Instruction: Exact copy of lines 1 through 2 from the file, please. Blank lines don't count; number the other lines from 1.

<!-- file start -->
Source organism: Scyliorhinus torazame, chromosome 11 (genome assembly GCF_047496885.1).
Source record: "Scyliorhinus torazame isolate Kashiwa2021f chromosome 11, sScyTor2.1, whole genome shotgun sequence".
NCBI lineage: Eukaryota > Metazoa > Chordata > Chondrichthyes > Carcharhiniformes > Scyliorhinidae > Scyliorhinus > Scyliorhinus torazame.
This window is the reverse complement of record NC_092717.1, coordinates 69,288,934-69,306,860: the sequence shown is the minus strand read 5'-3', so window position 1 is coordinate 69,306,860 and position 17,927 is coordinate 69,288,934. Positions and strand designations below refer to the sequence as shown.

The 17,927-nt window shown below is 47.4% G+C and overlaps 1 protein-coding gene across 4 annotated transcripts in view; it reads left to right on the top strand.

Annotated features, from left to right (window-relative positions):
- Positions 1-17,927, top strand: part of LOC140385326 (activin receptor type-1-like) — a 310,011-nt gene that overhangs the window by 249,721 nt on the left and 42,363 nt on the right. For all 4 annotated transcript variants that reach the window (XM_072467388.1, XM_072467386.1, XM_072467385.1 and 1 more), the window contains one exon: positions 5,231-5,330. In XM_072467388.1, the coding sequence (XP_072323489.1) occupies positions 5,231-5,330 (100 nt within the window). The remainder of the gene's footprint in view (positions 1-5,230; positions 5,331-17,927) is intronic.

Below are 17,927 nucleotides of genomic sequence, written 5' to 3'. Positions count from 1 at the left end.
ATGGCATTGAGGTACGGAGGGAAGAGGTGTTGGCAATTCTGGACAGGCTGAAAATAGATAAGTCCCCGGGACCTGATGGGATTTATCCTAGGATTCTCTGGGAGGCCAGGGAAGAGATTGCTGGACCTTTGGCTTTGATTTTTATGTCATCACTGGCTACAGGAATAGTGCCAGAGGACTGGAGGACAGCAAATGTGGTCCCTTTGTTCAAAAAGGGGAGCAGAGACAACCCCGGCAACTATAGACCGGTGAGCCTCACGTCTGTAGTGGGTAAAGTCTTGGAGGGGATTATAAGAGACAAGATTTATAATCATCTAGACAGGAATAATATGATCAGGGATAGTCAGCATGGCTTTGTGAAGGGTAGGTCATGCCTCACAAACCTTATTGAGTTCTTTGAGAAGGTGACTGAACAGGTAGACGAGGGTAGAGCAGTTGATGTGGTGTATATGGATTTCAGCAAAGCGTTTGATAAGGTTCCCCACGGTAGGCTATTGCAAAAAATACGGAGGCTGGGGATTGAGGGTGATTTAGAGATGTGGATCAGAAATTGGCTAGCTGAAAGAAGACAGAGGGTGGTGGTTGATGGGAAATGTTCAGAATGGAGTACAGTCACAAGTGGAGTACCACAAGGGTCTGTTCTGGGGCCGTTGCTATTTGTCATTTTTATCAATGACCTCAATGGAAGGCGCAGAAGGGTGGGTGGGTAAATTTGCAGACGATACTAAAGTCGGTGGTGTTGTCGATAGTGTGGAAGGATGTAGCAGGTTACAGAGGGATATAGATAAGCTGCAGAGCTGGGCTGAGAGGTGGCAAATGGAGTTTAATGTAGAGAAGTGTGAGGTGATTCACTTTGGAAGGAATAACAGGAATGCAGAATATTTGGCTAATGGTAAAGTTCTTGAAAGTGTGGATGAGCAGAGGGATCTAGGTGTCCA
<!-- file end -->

Source organism: Scyliorhinus torazame, chromosome 11 (genome assembly GCF_047496885.1).
Source record: "Scyliorhinus torazame isolate Kashiwa2021f chromosome 11, sScyTor2.1, whole genome shotgun sequence".